Schools are being more effective at using data to improve teaching and learning (T&L), but many are being held back by lack of time to update and analyse the data.

Recent research from the National Foundation for Educational Research (NFER), commissioned by the DfES, found that data only became effective if it was used to stimulate questions about the learning taking place. Those schools that were most successful tended to be the ones that ensured meaningful discussions with staff about how data can be used to bring about practical improvements in the classroom. This tended to occur most effectively where one person took a proactive role in using data to move learning forward, either by focusing on specific areas or supporting colleagues in interpreting outcomes.

School-devised systems and Excel spreadsheets were the most popular data management tools because they tracked individual pupils and allowed schools to input internally-generated data such as interim assessments. Schools were looking for easy-to-use systems that provided: i) useful graphics ii) year-on-year pupil tracking

iii) finer levels of detail and tracking of progress in smaller steps (for pupils with special educational needs).

Use of data

The top use to which schools put the data was to track pupil progress – identified by 43% of the 300 secondary department heads surveyed. This was closely followed by using data for deciding on pupil groupings. Nearly two-thirds of teachers also used the data in discussions with individual pupils to motivate them and encourage them to take more responsibility for their own learning. Other ways the data was used are set out in the box below.

Formal assessment data was rated most highly as the type of data most likely to inform improvements to teaching and learning (cited by 95% of secondary school respondents).

Departments with lower Key Stage 3 performance tended to be using data more frequently than high performing departments, implying that they were interrogating the data to point up ways to raise standards.

Presentations or written information to teaching staff (87%) and to the senior management team (85%) were the most common ways to communicate data analysis results, followed by meetings between class teachers. Some schools had a designated data manager to provide teachers with regular printouts of analyses of the results of their classroom data. This seems to becoming a more common practice, and one that many schools are seeing as being an invaluable investment.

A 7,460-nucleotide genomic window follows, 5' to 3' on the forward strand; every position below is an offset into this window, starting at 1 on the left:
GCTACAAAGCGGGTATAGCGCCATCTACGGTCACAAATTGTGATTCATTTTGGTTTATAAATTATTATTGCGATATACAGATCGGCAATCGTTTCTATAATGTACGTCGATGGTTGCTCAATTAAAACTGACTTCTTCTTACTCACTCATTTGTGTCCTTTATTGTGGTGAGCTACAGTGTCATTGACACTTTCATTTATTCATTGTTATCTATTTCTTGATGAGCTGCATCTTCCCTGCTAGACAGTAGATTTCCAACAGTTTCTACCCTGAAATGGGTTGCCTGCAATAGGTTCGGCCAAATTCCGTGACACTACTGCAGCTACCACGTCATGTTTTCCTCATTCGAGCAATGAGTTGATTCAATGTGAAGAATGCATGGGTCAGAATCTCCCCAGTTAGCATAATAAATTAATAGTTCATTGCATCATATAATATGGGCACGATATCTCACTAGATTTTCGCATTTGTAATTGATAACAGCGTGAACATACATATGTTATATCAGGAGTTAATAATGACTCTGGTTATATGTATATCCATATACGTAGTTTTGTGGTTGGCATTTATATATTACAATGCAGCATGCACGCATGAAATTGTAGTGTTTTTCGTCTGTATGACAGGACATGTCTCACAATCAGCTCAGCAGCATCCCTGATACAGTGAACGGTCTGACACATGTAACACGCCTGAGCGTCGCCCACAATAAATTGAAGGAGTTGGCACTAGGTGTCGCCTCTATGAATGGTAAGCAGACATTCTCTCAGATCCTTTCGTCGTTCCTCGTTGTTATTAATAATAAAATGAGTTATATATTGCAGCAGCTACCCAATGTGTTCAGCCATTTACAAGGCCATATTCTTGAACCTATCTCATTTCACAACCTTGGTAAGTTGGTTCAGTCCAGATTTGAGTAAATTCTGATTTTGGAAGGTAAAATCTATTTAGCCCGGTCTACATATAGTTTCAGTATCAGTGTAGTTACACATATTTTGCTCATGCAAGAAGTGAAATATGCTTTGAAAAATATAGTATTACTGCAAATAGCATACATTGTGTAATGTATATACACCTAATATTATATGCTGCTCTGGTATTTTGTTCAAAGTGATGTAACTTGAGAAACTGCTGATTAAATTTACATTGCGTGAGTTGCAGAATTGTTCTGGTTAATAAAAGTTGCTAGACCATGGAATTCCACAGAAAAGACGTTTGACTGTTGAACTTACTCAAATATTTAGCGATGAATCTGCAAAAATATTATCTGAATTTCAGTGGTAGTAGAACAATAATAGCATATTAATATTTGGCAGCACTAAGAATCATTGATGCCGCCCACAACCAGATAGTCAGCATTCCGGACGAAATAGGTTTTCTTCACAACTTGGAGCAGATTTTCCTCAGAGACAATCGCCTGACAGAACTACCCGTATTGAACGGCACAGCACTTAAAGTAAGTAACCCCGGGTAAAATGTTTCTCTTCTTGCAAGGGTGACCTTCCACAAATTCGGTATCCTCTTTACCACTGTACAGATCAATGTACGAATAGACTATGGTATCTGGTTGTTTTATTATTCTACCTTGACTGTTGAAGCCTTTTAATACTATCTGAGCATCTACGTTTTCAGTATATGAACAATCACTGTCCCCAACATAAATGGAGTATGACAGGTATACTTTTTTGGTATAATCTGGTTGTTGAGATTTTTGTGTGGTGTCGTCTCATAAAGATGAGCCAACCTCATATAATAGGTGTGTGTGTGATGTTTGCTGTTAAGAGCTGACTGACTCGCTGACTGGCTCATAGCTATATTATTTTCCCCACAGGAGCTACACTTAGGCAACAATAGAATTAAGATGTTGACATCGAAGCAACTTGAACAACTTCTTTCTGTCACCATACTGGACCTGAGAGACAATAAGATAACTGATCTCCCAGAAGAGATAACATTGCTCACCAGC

Strategies for improvement

Respondents were asked to identify what strategies for intervention they used as a result of data analysis to improve teaching and learning. The top two strategies for targeting of groups or individuals for support were:

  • booster groups/one-to-one support/extra support (for individuals/groups) – 50.7%
  • holiday school/revision/catch-up lessons/after school (whole class or unspecified) –20.2%.

The top two whole-school interventions relating to improving classroom practice were:

  • review of/changes to teaching programme or curriculum, such as more personalised/differentiated teaching/learning – 25.7%
  • inform planning and/or targets – 10.6%.

The report also compares responses from three key subject areas – English, maths and science – pointing up trends that curriculum managers may want to consider to inform changes to data use at a departmental level.

Challenges to use

While 90% of heads of department and teachers said they used data to inform improvements in practice, many teachers were concerned about the quantity of data generated, which hindered them from putting it to maximum use. Many were also unsure about how to apply the data to classroom situations, pointing up the need for training in this area – for other action curriculum managers can take to improve data use, see the box above. Other challenges to effective use of data included that the data recorded was too narrow or academic or did not accommodate individual needs, and a lack of trust in the reliability of the data.

Download the report Schools’ use of data in teaching and learning by Catherine Kirkup, Juliet Sizmur, Linda Sturman and Kate Lewis via: www.nfer.ac.uk

Action for curriculum managers

  • Raise awareness of data systems and their potential
  • Promote training in how to use the software and support on how to use the outcomes and share data with colleagues
  • Find ways to ensure staff have sufficient time to analyse data at a meaningful level
  • Encourage sharing of good practice
  • Encourage the appointment of dedicated coordinators to drive the process of interpretation and action

How data is used to improve T&L

To facilitate:

  • more effective allocation of staff and resources
  • performance management
  • monitoring the effectiveness of initiatives and strategies
  • evidence-based discussions with Ofsted, local education authorities, governors, among others
  • the challenging of expectations of staff, pupils, parents
  • transitions and transfers – particularly between key stages within schools
  • identification of pupils’ achievements and setting of targets
  • To track pupil progress
  • To identify underachieving pupils for further support
  • To inform T&L and strategic planning
  • To inform pupil setting and groupings

At classroom or student level to:

  • highlight specific weaknesses for individual pupils
  • identify weaknesses in topics for the class as a whole
  • inform accurate curricular targets for individual pupils
  • provide evidence to support decisions as to where best to focus resources and teaching
  • tailor teaching to the needs of targeted groups
  • identify individuals and groups for additional support
  • encourage pupils to take ownership of their learning goals.